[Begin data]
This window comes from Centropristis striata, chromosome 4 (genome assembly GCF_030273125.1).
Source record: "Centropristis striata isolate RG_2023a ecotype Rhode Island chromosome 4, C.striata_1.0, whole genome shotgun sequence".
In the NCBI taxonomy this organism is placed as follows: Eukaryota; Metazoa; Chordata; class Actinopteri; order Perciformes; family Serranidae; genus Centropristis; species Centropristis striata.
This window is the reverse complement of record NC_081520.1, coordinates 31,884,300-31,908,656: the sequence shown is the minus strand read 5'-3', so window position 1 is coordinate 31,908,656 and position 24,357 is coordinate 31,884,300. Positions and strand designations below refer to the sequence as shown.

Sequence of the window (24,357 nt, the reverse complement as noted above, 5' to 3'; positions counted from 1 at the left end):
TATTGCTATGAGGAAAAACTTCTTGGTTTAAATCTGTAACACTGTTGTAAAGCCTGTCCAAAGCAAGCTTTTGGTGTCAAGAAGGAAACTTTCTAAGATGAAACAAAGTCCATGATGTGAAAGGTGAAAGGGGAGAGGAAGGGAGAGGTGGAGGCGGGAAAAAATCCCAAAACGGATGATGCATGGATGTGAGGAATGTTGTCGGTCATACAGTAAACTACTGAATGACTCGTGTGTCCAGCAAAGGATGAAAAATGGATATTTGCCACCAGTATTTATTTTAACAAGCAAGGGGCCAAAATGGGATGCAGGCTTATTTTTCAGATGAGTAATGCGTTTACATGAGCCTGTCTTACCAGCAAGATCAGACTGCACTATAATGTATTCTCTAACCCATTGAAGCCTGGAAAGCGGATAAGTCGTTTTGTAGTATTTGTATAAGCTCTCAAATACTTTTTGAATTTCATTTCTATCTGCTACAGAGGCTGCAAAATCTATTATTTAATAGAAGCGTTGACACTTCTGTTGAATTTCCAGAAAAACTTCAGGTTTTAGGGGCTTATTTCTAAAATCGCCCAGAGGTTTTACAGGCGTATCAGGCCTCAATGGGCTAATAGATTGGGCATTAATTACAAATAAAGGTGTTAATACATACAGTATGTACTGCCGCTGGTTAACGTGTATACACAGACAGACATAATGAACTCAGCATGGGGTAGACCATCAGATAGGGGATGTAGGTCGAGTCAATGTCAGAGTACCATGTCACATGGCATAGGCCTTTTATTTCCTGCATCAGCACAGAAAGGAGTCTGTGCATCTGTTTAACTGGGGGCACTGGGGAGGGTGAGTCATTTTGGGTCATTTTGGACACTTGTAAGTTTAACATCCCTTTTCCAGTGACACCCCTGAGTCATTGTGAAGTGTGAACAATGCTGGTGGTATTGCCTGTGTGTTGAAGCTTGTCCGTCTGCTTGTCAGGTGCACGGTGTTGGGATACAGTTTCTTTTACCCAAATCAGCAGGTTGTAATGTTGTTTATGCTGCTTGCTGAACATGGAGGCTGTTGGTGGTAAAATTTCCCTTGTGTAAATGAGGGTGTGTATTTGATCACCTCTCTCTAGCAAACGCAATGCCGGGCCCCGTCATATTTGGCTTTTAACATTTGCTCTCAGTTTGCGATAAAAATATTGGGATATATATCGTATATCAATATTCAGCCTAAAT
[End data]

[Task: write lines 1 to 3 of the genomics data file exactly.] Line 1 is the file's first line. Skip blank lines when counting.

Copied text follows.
This window comes from Centropristis striata, chromosome 4 (genome assembly GCF_030273125.1).
Source record: "Centropristis striata isolate RG_2023a ecotype Rhode Island chromosome 4, C.striata_1.0, whole genome shotgun sequence".
In the NCBI taxonomy this organism is placed as follows: Eukaryota; Metazoa; Chordata; class Actinopteri; order Perciformes; family Serranidae; genus Centropristis; species Centropristis striata.